Bloodstained: Ritual of the Night is a reminder of an old school Castlevania, times have changed but a formula that still holds up. Koji Igarashi may not be a name people will recognize but for gamers it does. Since 1997 he’s worked on most if not all 2D side scrolling Castlevania games, starting with the legendary Symphony of the Night. So here we are, nearly 2 decades later and with the help of fans, backed by a Kickstarter campaign, we now have a continuation of that formula, in Bloodstained: Ritual of the Night. Bloodstained takes place in the 19th century of England, during the Industrial Revolution. Taking the role in protagonist named Miriam, a shardbinder, a being capable of using demonically charged shards as a weapon. Without giving away too much, just know, you’ll have your reasons for your journey. Bloodstained plays like a classic Castlevania game, in which, as you explore your area, more and more of your map is revealed. Explore and you’ll be rewarded approach is always welcomed, on top of an addiction combat experience. As you destroy demons, you’ll have a chance to absorb their shard and use it as a weapon or buff to Miriam. Also you can upgrade each different shard, adding different upgrades per shard. On top of collection and upgrading, each enemy you kill add experience points to Miriam, in which each level she’ll get stronger. Sound design and musical score are great in Bloodstained, lead by Michiru Yamame, a musical gaming veteran, having also worked on Castlevania games as well. Its safe to say I had a lot of fun revisiting and old formula that works even better by today’s standard. If you’re curious about playing Bloodstained, I would definitely recommend checking it out, it’s worth your time.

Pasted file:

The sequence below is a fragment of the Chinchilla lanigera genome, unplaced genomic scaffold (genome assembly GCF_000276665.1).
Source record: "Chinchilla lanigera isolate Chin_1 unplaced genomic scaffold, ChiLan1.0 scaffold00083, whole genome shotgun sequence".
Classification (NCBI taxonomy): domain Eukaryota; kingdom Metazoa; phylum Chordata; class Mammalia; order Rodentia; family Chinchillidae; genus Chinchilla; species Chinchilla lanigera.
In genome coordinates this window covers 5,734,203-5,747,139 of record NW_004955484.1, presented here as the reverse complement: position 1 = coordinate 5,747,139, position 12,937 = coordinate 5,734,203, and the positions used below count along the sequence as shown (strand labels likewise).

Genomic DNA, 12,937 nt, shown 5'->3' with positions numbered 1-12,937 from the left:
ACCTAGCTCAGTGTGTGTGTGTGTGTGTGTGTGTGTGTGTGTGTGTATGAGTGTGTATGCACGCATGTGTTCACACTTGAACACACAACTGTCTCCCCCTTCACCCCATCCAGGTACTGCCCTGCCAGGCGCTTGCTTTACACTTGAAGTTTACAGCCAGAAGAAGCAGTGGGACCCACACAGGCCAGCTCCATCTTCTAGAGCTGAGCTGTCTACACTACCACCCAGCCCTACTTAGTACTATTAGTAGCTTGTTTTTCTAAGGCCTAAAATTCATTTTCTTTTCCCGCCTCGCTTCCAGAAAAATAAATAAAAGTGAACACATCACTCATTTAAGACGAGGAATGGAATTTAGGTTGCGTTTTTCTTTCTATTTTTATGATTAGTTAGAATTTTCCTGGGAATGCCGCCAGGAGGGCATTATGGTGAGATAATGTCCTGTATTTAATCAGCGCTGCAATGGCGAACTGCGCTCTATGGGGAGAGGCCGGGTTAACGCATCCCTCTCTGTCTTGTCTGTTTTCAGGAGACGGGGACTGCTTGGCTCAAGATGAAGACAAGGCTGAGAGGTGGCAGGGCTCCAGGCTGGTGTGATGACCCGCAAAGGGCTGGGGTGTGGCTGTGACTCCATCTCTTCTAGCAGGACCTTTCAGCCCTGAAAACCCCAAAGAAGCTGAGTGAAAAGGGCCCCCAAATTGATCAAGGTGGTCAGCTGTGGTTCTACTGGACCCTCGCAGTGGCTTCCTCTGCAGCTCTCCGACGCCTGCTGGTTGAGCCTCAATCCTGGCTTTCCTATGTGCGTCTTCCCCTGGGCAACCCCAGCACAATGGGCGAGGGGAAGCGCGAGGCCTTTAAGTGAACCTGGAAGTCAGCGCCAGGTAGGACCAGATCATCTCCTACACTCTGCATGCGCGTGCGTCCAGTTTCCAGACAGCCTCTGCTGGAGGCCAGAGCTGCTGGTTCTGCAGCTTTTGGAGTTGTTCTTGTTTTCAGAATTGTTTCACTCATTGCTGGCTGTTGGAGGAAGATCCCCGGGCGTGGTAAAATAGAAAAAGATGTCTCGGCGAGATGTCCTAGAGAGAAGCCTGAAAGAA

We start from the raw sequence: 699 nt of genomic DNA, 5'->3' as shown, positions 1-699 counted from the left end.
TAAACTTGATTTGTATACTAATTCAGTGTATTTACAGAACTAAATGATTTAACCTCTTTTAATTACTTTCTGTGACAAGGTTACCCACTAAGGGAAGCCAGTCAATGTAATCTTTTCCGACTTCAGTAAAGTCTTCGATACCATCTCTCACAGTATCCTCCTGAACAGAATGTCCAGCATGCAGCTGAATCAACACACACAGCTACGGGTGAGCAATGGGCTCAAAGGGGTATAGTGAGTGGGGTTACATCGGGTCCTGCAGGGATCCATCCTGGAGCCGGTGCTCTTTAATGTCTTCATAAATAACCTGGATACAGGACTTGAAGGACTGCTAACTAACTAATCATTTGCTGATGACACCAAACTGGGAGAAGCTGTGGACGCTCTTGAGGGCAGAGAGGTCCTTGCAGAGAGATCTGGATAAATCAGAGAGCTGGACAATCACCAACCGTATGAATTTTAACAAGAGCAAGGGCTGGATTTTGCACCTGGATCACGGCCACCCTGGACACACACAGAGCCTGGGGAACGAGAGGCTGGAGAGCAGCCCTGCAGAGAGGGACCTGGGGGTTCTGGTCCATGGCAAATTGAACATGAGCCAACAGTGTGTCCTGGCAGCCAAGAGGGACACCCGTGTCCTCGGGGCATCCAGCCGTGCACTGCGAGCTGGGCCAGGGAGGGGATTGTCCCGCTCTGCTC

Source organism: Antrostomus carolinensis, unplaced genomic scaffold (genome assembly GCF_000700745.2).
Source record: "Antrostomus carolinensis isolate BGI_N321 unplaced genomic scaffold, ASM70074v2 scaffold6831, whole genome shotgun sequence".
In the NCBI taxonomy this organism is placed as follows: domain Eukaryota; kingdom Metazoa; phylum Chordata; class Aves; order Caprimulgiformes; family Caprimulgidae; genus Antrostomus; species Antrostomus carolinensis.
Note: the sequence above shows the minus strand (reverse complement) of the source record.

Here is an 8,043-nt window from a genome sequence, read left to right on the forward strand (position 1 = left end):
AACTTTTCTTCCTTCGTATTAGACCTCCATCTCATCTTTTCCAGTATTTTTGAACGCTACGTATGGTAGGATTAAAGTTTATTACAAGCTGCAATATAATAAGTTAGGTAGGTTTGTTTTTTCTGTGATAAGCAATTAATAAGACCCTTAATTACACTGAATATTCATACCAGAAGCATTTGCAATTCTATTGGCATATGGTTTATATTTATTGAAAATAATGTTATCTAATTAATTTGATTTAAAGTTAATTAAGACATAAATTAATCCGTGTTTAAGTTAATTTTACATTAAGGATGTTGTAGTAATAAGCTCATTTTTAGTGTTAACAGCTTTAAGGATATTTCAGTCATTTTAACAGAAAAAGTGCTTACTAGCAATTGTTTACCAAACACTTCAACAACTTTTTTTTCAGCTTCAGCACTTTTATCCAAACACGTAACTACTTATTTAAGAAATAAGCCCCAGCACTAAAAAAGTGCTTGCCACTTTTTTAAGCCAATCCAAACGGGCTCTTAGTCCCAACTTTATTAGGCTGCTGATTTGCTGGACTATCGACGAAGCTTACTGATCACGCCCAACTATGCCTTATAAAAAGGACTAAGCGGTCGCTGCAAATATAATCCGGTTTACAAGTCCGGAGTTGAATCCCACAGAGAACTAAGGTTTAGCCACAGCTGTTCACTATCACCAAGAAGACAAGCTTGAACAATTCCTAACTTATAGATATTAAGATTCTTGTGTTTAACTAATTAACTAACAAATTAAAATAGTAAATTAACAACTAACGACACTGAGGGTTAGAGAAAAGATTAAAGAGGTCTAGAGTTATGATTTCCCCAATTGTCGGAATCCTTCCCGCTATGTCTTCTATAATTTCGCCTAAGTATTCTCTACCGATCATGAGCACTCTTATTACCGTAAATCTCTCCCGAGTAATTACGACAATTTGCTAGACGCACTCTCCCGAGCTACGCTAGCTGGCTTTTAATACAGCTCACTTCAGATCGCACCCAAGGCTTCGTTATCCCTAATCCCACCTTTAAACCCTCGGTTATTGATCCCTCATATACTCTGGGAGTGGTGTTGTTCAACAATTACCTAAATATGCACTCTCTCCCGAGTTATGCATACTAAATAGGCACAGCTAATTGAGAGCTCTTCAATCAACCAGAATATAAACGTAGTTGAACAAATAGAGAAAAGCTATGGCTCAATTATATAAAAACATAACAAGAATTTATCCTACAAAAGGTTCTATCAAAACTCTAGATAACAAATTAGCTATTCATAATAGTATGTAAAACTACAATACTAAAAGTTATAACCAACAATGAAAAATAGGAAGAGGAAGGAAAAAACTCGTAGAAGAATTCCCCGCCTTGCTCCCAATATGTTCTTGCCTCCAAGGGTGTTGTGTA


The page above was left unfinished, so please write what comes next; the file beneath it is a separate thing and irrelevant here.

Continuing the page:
Unsung Gamers Score – 9

Review by: ShadowAlchemistX

Assassin’s Creed Unity Review

A Return to Form